BPW Foundation's Women Misbehavin' Blog

Well behaved women never make history

The Power of Friends In and Out of the Workplace

Posted by egehl on July 6, 2010

Growing up as an only child with a small family spread out domestically and internationally, my parents always stressed the importance of making friends.  During my childhood and now into my adult years, friends have always been my life line and vitally important to my social, emotional and intellectual development.  I now realize that learning early on how to make and sustain friendships has been fundamental to my personal and professional well-being as an adult.

Over the years, friends have played such a large role in all aspects of my life.  I consider them family, valued colleagues, steadfast supporters, inspiring role models and enjoyable companions that make me laugh and grow.  I have made friends at school, work, sports games, professional events, summer camp, volunteering, traveling, and through other friends. 

Ideally in both your personal and professional worlds friends will become networks that continue growing and expanding with each new experience.  And as a result more fun is had, jobs are found, things are learned and life feels more fulfilling. 

To be a good friend can be a tricky balance.   You have to give of yourself, but not to the point of losing yourself.   You need to stay true to who are you and go after your goals while at the same time helping others achieve their dreams too.  You need to have a personality that naturally attracts people while at the same time making room for other’s sometimes very different traits. Friendship is always a give and take, but ultimately the best ones have a happy and healthy balance. 

A study revealed that friendships in high school were a strong predictor of increased wages in adulthood — to the tune of 2% per person who considered you a close friend.  In other words, if in high school three people listed you as one of their closest same-sex friends, your earnings in adulthood would be 6% higher.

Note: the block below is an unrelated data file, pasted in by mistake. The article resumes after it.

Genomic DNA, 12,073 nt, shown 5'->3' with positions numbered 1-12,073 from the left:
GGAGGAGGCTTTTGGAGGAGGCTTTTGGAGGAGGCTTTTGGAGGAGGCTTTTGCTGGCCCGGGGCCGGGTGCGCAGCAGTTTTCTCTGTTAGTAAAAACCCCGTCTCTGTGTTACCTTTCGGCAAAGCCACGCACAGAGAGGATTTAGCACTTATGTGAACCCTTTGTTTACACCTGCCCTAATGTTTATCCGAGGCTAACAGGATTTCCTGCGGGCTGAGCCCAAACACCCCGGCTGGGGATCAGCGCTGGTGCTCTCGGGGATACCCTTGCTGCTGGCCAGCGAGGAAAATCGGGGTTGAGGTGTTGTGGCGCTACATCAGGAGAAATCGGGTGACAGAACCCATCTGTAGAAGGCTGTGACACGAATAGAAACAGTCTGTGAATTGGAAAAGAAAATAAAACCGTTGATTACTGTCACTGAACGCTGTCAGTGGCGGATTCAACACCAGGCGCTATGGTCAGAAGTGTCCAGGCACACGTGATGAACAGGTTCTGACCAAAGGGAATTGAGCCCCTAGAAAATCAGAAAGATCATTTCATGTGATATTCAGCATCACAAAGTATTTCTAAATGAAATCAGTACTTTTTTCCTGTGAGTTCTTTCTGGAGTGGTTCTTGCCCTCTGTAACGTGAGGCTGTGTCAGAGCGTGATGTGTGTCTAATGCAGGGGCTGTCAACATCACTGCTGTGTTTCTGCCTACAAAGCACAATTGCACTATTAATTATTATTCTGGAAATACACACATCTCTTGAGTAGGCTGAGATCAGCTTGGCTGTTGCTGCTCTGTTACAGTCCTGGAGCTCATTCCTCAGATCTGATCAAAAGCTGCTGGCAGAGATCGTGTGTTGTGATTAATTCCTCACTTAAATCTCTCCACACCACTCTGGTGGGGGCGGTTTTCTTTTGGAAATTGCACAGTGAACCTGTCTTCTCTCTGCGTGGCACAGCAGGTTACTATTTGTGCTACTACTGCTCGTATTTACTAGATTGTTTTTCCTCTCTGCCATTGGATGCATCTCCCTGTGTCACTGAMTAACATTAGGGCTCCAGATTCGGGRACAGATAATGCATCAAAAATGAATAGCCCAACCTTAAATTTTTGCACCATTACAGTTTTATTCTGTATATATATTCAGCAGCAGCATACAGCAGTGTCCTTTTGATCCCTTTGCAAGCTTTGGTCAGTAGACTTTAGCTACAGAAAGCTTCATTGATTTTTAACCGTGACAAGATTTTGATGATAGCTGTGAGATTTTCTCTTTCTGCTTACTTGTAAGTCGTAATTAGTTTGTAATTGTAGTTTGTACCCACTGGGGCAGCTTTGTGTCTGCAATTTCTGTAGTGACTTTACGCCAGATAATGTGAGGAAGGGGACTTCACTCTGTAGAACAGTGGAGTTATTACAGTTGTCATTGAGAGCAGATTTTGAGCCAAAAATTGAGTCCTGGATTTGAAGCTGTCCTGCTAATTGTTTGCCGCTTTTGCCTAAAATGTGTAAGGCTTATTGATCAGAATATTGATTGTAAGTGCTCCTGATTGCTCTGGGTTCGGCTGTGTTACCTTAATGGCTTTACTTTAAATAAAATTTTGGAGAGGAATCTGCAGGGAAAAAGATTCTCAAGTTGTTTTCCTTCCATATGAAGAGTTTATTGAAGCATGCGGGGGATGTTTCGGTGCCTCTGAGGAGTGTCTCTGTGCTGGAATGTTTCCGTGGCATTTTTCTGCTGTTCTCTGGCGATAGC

Cleary having friends is a winning strategy in life, but what about in the workplace?

Making friends for professional reasons is usually referred to as networking, but ultimately building your networks is making friends or acquaintances.  Bottom line is if you’re looking for a job you’d better have strong networks because the number-one way people find new jobs is referrals through friends.  And in this job market, it’s not a luxury anymore but a requirement. 

Understandably networking and making new friends can bring on anxiety for many people.  As we get older meeting people and forming new friendships gets progressively harder and harder, so often times people shy away from it.

However there are various avenues to meet new people in less pretentious and more comfortable ways than simply cocktail parties, work events and other structured environments.  Today’s workers, especially young professionals, join professional organizations, volunteer, take a class, play sports, take on leadership roles in their community or use social networking to meet people.  Whatever you do, just “put yourself out there” and the risk will pay off in the long run. 

In addition, making friends related to your professional development isn’t just reserved for networking and finding a new job.  It’s also important for staying in the job you have.  Let’s face it all workplaces have office politics.  While your work ethic and quality of deliverables should be the defining factor of your success, if you don’t make friends or at least get to know the people you work with your ability to thrive will be severely hampered. 

In the long-run if you build relationships with your coworkers, you will be treated more respectfully, generally well-liked which may increase your chance for a promotion or raise, and possibly less apt to be laid off since it’s much harder to fire a friend.  No matter how secure you think your job is everyone is fearful about getting laid off because of cut backs and financial squeezes.  So to help your cause build relationships and be friendly with your coworkers, it will pay off. 

Friends have been at the backbone of my life both personally and professionally, and brought endless amounts of joy and happiness.  Whether it’s someone to have fun with or a respected colleague in your field that might lead to the next opportunity, it’s important to cultivate friendships.  I don’t know where I would be today without them.


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